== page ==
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"Observing Love, memory, and spin with gravitational waves", department colloquium, January 23, 2012, 10-11am

Marc Favata, UW-Milwaukee/Caltech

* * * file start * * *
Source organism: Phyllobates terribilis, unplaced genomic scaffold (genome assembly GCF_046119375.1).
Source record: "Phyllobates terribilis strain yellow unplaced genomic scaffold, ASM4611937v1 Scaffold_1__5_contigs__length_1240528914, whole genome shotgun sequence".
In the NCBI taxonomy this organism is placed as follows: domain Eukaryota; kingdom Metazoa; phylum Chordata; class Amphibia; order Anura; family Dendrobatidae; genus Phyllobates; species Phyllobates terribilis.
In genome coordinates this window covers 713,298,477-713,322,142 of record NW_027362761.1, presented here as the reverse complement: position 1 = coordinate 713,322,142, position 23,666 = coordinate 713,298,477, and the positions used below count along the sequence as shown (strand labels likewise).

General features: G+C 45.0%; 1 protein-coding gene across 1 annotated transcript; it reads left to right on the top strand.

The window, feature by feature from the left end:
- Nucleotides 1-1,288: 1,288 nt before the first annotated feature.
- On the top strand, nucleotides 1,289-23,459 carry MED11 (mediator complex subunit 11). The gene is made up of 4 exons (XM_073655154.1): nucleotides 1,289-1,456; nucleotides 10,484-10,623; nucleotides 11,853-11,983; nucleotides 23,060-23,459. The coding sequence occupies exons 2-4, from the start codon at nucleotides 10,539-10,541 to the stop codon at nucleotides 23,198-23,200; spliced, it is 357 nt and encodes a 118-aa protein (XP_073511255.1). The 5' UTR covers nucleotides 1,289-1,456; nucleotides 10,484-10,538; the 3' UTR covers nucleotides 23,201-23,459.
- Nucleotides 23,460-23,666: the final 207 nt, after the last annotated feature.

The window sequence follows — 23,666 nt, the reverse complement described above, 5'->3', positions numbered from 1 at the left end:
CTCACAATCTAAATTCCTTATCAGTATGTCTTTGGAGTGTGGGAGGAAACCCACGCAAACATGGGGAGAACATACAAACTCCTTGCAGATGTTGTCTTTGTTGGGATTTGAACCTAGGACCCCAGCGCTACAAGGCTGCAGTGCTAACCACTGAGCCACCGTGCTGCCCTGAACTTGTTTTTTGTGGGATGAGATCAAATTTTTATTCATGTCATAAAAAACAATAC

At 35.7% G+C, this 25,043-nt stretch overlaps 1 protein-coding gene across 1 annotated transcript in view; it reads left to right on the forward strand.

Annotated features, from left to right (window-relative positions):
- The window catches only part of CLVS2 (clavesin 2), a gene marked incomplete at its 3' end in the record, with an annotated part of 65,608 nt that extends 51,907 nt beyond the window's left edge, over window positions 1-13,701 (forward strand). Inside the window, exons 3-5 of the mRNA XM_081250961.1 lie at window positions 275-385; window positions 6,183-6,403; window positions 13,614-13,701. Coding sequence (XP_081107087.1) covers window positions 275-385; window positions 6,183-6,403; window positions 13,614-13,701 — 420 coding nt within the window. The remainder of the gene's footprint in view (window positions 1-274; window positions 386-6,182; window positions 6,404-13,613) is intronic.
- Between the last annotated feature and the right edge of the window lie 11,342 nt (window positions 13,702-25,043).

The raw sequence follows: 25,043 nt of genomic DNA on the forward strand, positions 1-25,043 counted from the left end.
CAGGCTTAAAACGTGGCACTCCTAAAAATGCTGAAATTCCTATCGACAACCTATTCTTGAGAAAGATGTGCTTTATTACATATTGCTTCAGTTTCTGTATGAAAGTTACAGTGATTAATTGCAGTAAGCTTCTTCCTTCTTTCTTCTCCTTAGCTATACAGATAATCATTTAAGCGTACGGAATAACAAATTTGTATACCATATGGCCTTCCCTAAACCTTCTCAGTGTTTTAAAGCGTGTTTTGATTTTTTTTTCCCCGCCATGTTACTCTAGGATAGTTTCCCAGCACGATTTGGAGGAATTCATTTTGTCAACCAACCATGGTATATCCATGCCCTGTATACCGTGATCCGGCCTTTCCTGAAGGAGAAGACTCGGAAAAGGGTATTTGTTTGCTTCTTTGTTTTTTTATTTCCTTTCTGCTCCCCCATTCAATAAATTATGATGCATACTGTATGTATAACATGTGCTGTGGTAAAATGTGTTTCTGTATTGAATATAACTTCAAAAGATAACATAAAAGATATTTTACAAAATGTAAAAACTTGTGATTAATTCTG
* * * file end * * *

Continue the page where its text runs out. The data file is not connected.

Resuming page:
Gravitational-waves are ripples in the curvature of spacetime produced by compact objects (especially neutron stars and black holes) moving at relativistic speeds. In the next 5 years, LIGO (the Laser Interferometer Gravitational-wave Observatory) and its international partners expect to make the first direct detections of these waves (primarily from stellar-mass neutron star or black hole binaries). Future space-based detectors will observe lower-frequency gravitational-waves from supermassive black holes and white dwarfs. Extracting the most science from the expected signals requires detailed modeling of numerous physical effects.  After a brief review of general relativity and gravitational waves, I will discuss a few examples of these effects, including: (i) the nonlinear gravitational-wave “memory” in binary black hole mergers, (ii) the tidal “Love number” in binary neutron stars, and (iii) spin interactions in black hole binaries with very small mass ratios.